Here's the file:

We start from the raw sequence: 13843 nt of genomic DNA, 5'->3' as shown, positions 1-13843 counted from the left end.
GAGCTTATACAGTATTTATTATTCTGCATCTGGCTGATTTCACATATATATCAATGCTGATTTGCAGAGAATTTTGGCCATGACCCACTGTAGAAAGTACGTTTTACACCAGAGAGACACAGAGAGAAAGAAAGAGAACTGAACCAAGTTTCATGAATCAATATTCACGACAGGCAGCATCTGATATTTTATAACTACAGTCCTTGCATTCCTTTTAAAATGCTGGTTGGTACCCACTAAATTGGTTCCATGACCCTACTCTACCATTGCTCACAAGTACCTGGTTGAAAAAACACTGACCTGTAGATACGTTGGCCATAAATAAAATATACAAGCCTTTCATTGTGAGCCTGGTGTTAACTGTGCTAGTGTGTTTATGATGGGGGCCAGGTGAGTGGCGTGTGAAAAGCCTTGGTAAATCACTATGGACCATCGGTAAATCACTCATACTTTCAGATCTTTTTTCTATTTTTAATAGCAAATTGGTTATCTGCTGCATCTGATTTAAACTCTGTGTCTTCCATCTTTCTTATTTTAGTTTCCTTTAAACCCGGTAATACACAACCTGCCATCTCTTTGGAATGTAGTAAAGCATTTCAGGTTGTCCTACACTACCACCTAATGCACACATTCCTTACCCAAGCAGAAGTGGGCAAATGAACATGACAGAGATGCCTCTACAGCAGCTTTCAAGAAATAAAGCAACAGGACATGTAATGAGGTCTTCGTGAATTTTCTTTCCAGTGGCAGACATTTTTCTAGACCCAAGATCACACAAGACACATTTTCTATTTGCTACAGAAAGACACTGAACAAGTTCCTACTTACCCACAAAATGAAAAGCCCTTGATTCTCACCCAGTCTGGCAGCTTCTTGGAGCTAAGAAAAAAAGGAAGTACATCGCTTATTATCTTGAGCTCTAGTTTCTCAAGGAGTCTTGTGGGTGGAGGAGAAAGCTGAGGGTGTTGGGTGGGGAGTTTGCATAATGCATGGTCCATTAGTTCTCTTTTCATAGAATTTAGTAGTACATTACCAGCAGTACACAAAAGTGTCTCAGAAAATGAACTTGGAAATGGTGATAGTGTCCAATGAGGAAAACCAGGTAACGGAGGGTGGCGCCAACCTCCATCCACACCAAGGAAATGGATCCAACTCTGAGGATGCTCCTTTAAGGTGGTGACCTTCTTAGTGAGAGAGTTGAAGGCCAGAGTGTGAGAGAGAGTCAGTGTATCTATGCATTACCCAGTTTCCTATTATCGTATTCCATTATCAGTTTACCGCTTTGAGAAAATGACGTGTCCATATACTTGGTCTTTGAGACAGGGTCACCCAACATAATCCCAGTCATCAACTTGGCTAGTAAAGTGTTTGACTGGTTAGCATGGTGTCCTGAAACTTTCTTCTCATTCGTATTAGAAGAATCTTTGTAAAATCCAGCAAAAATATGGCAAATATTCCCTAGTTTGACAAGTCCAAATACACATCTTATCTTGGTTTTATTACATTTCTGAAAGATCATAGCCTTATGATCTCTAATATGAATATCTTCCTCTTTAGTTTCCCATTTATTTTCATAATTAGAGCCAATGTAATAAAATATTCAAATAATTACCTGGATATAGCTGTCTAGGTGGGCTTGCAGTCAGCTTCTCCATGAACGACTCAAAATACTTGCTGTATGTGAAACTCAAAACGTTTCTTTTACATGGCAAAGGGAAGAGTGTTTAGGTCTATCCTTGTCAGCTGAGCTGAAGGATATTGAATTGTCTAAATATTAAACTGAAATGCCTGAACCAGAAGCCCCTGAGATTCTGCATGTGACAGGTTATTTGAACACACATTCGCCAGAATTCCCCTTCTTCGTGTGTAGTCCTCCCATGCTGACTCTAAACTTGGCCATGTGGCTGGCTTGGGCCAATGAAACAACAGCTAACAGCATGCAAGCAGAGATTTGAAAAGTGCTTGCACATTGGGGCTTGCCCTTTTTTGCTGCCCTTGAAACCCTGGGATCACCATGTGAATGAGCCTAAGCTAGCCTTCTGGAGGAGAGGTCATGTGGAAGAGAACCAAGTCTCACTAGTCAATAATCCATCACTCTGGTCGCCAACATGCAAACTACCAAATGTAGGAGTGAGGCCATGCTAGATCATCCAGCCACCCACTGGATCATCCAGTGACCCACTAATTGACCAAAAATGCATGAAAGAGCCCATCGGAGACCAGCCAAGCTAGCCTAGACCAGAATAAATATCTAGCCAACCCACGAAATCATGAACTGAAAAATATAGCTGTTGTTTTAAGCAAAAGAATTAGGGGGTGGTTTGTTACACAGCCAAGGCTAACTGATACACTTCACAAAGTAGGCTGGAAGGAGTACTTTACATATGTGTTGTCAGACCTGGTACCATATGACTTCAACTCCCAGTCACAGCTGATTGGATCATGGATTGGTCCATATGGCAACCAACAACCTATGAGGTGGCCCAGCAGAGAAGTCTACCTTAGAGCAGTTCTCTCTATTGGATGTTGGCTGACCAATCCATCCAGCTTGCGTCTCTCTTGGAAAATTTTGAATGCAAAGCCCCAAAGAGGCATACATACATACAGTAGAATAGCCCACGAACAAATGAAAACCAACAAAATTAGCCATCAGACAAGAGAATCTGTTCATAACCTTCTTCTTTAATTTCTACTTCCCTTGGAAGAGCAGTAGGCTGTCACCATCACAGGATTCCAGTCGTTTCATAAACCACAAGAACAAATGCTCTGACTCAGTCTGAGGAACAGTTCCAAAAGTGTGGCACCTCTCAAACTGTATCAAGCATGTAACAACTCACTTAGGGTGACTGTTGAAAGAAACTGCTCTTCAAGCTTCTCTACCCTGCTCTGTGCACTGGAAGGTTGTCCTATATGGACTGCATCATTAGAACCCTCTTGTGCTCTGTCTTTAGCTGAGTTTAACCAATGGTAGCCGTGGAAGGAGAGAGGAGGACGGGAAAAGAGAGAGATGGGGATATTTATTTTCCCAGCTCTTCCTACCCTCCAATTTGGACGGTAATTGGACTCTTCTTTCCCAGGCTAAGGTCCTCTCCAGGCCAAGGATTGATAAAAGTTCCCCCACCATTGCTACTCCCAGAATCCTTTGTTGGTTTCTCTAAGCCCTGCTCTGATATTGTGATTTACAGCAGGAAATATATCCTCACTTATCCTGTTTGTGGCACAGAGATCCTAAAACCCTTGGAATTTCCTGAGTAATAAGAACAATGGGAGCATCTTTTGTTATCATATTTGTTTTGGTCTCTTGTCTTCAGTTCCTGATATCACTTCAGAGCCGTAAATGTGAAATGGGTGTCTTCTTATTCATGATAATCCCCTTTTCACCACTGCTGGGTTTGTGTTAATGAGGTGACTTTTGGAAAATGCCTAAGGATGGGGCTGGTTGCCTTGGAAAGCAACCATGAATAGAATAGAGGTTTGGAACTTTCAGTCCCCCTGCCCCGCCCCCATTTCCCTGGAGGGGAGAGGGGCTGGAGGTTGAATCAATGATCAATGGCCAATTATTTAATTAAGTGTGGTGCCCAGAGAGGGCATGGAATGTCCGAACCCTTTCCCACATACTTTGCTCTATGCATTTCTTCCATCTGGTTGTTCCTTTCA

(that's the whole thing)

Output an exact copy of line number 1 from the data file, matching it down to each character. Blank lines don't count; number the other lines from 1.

We start from the raw sequence: 13843 nt of genomic DNA, 5'->3' as shown, positions 1-13843 counted from the left end.